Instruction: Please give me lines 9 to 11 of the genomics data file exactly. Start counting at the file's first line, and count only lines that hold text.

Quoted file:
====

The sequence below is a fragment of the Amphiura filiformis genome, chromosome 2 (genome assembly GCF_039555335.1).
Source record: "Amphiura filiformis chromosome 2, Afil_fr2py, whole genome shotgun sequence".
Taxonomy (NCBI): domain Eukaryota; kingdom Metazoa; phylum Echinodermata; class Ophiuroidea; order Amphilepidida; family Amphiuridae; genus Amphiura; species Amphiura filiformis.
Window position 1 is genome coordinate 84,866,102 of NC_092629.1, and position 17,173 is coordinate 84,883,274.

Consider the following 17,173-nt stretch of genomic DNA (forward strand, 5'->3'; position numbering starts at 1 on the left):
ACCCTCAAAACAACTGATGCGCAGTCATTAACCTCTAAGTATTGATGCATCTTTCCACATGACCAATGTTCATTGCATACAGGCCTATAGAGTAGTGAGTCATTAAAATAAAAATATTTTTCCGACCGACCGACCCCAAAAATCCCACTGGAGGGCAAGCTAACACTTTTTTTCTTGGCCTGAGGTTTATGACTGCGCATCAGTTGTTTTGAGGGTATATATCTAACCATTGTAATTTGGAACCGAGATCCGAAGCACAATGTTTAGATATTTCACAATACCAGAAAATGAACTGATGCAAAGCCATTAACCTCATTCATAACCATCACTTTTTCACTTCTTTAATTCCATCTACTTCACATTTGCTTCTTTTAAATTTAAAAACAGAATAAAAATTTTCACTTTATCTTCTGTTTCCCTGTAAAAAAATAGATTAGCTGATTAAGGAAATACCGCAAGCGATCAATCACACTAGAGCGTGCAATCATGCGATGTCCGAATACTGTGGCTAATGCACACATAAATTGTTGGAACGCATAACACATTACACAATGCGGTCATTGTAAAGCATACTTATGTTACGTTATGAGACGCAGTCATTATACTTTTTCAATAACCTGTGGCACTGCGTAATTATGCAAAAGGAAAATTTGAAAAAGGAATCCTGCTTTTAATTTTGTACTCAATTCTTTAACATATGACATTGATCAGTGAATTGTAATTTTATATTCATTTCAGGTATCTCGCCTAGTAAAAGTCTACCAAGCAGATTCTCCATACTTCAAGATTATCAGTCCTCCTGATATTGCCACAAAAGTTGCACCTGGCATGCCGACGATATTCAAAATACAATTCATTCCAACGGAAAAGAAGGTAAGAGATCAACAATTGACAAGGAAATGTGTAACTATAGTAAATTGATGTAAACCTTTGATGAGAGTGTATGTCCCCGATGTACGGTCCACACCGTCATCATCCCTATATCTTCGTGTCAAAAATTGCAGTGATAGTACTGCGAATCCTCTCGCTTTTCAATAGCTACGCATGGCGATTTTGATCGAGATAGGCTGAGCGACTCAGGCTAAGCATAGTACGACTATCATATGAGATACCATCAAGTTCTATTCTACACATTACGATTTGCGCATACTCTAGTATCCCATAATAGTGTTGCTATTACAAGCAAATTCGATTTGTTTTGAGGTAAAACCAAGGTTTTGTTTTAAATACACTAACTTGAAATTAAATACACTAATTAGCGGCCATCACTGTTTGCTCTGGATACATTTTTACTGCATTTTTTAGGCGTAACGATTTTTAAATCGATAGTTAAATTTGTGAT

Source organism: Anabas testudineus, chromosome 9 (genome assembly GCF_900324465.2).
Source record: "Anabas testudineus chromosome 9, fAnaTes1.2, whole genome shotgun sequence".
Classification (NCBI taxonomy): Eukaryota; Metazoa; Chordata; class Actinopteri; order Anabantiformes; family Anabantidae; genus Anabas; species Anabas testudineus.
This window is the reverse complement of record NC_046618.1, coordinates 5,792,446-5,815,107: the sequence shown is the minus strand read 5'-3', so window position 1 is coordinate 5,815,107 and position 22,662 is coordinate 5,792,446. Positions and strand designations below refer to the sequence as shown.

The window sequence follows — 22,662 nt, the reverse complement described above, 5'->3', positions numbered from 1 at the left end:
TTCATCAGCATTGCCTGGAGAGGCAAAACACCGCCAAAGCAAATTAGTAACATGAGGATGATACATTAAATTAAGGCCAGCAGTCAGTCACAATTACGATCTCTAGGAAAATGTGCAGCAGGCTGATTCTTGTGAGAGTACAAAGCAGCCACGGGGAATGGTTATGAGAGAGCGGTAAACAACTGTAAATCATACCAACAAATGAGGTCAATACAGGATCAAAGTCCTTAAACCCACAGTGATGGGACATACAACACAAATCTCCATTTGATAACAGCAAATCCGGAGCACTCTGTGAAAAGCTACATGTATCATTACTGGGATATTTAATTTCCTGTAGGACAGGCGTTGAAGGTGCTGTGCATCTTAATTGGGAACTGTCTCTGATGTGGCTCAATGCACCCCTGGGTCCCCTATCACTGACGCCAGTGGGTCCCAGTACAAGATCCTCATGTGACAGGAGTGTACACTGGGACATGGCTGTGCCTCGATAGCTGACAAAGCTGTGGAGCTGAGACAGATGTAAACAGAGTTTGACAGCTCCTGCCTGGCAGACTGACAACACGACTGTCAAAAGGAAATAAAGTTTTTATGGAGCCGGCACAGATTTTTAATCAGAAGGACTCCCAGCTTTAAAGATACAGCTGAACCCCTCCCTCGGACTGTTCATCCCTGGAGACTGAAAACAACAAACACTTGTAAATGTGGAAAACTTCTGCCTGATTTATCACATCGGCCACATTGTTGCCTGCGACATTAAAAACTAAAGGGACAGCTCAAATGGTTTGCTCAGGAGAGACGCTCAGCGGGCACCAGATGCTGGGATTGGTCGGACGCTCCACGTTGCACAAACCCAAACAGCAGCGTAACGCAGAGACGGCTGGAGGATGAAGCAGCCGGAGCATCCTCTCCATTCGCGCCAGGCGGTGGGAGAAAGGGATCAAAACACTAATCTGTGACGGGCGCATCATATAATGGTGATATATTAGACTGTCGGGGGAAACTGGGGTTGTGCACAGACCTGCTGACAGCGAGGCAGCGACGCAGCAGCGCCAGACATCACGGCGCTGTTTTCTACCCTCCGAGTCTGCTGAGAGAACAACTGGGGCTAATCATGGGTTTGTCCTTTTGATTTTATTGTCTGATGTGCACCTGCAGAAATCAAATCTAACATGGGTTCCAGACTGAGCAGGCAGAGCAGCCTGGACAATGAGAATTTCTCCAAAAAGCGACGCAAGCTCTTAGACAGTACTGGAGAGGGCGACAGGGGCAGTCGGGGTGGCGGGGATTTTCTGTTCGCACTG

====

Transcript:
Classification (NCBI taxonomy): Eukaryota; Metazoa; Chordata; class Actinopteri; order Anabantiformes; family Anabantidae; genus Anabas; species Anabas testudineus.
This window is the reverse complement of record NC_046618.1, coordinates 5,792,446-5,815,107: the sequence shown is the minus strand read 5'-3', so window position 1 is coordinate 5,815,107 and position 22,662 is coordinate 5,792,446. Positions and strand designations below refer to the sequence as shown.

The window sequence follows — 22,662 nt, the reverse complement described above, 5'->3', positions numbered from 1 at the left end: